Women who gain too much weight during pregnancy put their offspring at risk for becoming overweight and diabetic later on, according to a new study.
Overnutrition for a fetus or newborn rewires developing brains to crave unhealthy food, researchers at Rutgers University said. Their findings were published in the peer reviewed journal Molecular Metabolism.
To test this theory, the research team provided some mice with unlimited high-fat food during pregnancy and breastfeeding, allowing them to become obese. At the same time, another group of pregnant and breastfeeding mice, were given limitless healthy meals. All the mice overate, but the babies of overweight mothers overate significantly more than the others.
Results indicated that mice born to obese mothers remained lean in adulthood on unlimited healthy food but overate more than mice born to lean mothers when allowed unhealthy food.
What caused the different behaviors?
Professor Mark Rossi, a senior author of the study, said that over-nutrition during pregnancy and nursing appears to rewire the brains of developing children and, potentially, future generations.
“People born to overweight or obese mothers tend to be heavier in adulthood than people born to leaner mothers, and experiments like this suggest that the explanation goes beyond environmental factors such as learning unhealthy eating habits in childhood."
Rossi and the team go on to explain that the various behaviors in mice likely come from different connections between two parts of the brain— the hypothalamus and the amygdala. They theorize that the differences come as a result of contradicting forms of maternal nutrition in the early stages.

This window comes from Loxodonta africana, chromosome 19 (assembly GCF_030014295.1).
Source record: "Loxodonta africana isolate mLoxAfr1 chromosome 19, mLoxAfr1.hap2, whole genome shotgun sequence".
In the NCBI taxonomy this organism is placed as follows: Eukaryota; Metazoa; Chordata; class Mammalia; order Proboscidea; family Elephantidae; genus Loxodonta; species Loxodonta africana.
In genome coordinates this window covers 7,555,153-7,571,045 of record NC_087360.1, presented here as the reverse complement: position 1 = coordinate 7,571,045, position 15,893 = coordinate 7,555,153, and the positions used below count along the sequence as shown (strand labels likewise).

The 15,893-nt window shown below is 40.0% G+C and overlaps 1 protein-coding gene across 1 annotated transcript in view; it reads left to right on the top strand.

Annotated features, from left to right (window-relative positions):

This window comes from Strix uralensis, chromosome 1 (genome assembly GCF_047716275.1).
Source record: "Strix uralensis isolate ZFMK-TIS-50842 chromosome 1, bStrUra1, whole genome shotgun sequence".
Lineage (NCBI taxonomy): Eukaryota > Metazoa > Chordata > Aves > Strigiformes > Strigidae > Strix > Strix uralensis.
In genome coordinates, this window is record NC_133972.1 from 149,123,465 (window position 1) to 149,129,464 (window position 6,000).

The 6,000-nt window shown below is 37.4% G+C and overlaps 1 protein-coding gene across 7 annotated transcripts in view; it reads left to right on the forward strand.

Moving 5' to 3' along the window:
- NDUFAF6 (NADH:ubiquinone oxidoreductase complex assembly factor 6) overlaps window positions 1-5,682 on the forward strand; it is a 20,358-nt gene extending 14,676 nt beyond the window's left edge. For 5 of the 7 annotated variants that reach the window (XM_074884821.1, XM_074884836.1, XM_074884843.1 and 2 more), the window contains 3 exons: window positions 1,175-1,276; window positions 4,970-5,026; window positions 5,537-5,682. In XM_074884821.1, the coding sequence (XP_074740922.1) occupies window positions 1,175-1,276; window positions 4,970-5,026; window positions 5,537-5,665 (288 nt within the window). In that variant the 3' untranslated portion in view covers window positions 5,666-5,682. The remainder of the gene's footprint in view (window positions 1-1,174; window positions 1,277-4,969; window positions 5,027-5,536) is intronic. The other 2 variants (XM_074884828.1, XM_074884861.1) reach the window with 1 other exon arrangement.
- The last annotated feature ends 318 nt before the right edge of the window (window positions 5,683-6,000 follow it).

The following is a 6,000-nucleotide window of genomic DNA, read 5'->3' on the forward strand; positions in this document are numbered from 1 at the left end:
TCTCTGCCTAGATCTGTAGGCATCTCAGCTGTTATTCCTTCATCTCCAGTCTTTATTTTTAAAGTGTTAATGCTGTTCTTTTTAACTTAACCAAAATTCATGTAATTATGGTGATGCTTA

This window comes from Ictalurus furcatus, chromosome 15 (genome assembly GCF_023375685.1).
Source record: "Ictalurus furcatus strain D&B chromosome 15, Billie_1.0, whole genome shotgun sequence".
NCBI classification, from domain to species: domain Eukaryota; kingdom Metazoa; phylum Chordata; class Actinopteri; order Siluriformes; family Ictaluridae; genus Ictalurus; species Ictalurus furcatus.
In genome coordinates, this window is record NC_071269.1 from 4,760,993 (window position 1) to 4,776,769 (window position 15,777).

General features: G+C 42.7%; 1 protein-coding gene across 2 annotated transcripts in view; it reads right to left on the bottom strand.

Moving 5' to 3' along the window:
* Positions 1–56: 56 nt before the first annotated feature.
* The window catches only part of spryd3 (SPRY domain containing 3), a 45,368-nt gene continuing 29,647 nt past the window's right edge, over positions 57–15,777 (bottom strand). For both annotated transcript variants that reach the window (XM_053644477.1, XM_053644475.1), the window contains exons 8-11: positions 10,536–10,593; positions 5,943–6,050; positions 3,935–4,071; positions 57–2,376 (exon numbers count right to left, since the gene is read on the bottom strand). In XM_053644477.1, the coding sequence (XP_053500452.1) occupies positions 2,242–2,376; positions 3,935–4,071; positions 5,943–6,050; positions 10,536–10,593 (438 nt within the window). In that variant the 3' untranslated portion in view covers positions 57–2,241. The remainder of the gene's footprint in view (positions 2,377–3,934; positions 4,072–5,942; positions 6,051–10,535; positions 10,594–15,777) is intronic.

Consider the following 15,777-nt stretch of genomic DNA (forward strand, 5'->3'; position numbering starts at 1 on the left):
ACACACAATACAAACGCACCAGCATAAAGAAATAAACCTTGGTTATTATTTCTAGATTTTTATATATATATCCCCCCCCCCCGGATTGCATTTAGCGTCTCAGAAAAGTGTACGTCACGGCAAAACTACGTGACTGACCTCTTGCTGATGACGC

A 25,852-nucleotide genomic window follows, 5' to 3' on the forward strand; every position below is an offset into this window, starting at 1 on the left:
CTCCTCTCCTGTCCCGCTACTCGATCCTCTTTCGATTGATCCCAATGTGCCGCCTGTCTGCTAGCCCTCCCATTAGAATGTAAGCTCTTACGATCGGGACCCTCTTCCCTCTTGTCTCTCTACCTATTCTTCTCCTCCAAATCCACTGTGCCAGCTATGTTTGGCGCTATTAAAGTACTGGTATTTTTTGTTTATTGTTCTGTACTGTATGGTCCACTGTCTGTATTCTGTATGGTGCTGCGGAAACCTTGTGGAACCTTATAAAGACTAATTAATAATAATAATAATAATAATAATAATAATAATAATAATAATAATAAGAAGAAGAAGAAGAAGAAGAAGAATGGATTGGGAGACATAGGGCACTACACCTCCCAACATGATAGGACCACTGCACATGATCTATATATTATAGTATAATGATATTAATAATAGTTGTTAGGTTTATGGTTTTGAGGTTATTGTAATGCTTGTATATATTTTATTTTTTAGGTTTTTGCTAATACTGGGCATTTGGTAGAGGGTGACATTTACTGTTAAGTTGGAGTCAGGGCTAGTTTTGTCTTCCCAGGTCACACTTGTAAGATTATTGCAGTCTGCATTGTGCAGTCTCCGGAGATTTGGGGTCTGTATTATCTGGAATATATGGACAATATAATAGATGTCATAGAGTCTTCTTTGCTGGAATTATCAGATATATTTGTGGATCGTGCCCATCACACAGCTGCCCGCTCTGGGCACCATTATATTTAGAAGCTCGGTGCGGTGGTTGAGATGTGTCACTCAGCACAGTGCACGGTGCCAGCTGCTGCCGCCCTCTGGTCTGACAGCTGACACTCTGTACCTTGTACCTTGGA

What do the findings mean for people who struggle with their weight?
The team noted that their findings could have mixed implications for people born to overweight mothers who struggle with their own weight. The results offer hope that those wanting to stay slim can do so by eating health food. At the same time, it could lead to frustration as results claim that attempts to eat moderate quantities of unhealthy treats may prompt over-consumption, severe weight gain, and ensuing diabetes.
Researchers expressed hope that the results will lead to potential weight loss therapies. The World Obesity Federation's 2023 atlas predicts that 51% of the world, or more than 4 billion people, will be obese or overweight within the next 12 years.
“There’s still more work to do because we don’t yet fully understand how these changes are happening, even in mice,” Rossi said. “But each experiment tells us a little more, and each little bit we learn about the processes that drive overeating may uncover a strategy for potential therapies.”